Sustainable Organohydride Cofactor Regeneration on Molecular Transition Metal Catalysts for Enzymatic Biotransformation

Project: Research project

Project Details


Our industrial and societal development is heavily dependent on a number of unsustainable and energy intensive multi-electron redox processes, e.g. Haber-Bosch process, to derive and utilize the necessary resources, generating thus excessive greenhouse gas (carbon dioxide). In face of fossil fuel depletion and global climate change, a sustainable and efficient approach of resource and energy utilization will be desirable. Enzyme-catalyzed redox transformation, e.g. by NAD(P)-dependent oxidoreductase, is not only pivotal in biological solar energy conversion (photosynthesis), but also considered as a promising approach for chemoselective and enantiospecific conversion at preparative scale, especially in pharmaceutical industry. However, for its full potential to be harnessed, the co-enzyme challenge, i.e. the regeneration of the oxidizing/reducing equivalents NAD(P)+/NAD(P)H, must be overcome. Reductive regeneration of the enzymatically active 1,4-dihydronicotinamide cofactor involves the concerted transfer of one-proton and two electrons, usually in form of a hydride. Direct electrochemical or chemical regenerations are often inefficient as a result of side-reactions, which produce enzymatically inactive product. Indirect electro- or chemoenzymatic approach using a second enzyme as the electron mediator, though extensively studied, is usually substrate-selective and less tolerant to the change in reaction conditions, rendering the overall coupled reactions complicated to control. So far, only a few literature examples of enzymatic relay fulfill the efficiency needed for commercial applications Transition-metal catalysts are found to effectively mediate concerted transfer of multiple electrons. However, transition-metal regeneration catalysts studied so far are mostly confined to second and third-row transition metals (Rh, Ir and Ru). Catalysts of precious metals are not only uneconomic, but also more tend be toxic and susceptible to poisoning or inhibition, especially by enzymes with metal-binding amino acid side-chains. Therefore, we propose herein to develop sustainable organohydride cofactor regeneration catalysts using earth abundant first-row transition metals. A series of Co, Cu, Fe and Ni complexes containing macrocyclic π-acceptor ligands (imines, oximes and porphyrins) will be synthesized. A systematic investigation will be performed, so that these catalysts will be fine-tuned structurally and electronically to catalyze the reaction with a lowered overpotential and enhanced efficiency. Their catalytic activities will be examined using an electrochemical approach. Variation of intrinsic catalytic properties such as apparent catalytic rate constant (kcat) and turnover frequency as a function of the overpotential (TOF vs η) with different substituents and functionality will be investigated. The catalytic activities will also be evaluated in terms of catalyst stability, product selectivity for the active isomer, current efficiency and product turnover number (TON). It is believed the efficiency and selectivity of the catalytic process will be enhanced through such systematic variations in the coordination sphere. Chemical, electro- and photochemical cofactor regeneration will be performed with selected catalysts. Finally, the catalysts will then be assessed for their compatibility with various amino acids/enzymes and coupled with the enzymatic redox synthesis using common model enzyme/substrate combinations. Our proposed studies should provide valuable insights in the design of molecular catalysts for efficient cofactor regeneration and contribute to the sustainable application of enzymatic redox biotransformation.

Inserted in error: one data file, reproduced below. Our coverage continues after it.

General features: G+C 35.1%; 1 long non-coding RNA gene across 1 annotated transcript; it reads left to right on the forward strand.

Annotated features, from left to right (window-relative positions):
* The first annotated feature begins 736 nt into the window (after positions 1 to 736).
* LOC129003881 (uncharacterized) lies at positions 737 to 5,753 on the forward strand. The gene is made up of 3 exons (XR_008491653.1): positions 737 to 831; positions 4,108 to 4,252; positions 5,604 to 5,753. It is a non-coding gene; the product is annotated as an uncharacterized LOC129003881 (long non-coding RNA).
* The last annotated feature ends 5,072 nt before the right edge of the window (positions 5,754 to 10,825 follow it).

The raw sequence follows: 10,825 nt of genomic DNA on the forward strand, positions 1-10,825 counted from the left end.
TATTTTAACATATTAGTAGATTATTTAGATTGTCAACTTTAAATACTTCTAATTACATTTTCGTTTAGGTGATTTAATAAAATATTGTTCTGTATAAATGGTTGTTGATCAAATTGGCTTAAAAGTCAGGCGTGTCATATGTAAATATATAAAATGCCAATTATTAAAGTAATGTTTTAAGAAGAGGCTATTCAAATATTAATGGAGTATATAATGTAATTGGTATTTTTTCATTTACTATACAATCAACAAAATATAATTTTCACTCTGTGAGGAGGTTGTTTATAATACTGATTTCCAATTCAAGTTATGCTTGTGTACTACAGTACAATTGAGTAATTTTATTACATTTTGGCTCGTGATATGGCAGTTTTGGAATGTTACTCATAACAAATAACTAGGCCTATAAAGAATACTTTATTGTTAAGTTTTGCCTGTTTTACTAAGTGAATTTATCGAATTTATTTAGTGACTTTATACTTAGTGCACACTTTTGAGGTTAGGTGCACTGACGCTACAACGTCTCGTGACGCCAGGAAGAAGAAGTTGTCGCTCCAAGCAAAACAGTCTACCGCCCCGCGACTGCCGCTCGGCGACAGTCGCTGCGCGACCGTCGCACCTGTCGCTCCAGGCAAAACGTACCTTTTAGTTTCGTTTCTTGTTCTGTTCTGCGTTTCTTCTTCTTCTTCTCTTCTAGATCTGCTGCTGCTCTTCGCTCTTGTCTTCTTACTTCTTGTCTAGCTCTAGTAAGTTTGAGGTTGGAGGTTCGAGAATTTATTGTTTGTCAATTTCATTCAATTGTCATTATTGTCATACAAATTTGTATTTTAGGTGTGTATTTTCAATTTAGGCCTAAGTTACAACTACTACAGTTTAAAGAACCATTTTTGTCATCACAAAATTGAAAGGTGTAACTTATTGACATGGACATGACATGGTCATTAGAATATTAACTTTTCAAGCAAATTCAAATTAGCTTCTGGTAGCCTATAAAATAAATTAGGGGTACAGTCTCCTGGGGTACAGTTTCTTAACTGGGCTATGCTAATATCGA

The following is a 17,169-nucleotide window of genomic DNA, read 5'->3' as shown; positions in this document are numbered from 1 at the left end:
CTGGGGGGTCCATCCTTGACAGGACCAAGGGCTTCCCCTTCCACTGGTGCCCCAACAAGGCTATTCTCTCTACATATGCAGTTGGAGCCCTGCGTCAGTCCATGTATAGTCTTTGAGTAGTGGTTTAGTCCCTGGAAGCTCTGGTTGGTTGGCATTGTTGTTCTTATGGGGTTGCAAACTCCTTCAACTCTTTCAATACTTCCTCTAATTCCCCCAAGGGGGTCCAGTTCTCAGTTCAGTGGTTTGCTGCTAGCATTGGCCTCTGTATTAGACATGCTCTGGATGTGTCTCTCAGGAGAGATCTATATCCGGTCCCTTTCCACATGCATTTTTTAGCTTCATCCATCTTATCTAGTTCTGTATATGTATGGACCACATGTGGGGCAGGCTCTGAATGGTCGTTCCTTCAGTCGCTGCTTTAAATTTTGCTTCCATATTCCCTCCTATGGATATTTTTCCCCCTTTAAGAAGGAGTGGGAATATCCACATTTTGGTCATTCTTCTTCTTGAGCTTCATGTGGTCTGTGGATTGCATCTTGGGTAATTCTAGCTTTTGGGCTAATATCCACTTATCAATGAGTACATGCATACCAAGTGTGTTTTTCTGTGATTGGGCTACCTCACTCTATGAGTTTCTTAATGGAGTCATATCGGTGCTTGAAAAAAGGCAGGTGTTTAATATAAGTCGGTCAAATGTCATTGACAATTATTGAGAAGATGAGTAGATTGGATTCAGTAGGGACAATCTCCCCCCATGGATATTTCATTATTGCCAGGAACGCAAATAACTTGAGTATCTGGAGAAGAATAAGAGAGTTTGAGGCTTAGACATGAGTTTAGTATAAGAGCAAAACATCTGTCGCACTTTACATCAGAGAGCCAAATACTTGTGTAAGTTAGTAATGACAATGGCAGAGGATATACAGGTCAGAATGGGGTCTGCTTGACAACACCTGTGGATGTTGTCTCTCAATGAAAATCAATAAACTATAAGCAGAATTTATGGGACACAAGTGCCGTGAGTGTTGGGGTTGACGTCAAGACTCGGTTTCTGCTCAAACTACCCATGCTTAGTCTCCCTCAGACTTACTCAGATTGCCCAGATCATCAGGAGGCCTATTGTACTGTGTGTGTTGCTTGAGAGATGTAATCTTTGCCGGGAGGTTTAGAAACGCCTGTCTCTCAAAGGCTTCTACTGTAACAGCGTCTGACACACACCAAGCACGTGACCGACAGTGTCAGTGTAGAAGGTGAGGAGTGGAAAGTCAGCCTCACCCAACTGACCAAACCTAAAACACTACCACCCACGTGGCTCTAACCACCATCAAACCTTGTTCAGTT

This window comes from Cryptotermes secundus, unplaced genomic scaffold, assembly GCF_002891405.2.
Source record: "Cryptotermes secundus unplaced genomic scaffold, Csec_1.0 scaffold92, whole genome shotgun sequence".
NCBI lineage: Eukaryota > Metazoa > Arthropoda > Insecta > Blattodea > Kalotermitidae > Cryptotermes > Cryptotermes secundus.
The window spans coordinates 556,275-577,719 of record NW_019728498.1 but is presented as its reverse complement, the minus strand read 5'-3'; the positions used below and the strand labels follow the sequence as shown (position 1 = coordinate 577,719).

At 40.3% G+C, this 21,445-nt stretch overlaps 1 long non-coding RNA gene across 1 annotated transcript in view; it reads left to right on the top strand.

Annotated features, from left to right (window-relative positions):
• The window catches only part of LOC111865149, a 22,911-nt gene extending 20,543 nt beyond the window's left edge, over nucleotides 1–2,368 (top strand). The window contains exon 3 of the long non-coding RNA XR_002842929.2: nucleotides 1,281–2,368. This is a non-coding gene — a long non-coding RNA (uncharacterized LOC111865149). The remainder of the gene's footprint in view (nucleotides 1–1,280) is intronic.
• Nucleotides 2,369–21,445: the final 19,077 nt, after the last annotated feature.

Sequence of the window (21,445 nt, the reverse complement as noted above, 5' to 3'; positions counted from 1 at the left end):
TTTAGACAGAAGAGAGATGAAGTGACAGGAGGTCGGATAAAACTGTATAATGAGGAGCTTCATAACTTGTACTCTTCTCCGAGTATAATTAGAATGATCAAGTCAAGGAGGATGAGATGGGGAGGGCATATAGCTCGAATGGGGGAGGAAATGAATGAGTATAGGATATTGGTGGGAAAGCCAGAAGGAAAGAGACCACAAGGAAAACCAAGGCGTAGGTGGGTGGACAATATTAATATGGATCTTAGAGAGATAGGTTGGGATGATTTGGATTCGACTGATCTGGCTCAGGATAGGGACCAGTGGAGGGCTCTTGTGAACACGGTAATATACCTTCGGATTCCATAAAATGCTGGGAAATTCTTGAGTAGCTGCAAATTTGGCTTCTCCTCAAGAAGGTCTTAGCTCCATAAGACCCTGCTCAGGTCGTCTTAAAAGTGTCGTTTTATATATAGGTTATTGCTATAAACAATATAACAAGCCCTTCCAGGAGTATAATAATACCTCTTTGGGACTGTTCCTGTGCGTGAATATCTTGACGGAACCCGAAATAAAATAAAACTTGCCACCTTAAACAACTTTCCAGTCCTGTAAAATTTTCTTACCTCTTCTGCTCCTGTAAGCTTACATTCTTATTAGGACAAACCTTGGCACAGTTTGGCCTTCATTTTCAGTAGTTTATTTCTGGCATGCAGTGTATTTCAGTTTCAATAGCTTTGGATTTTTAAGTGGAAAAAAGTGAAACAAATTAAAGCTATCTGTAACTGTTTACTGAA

Funding Source: RGC - General Research Fund (GRF)
Effective start/end date01/01/1630/06/19


  • enzyme cofactors
  • molecular catalysis
  • transition metals
  • elctrochemistry


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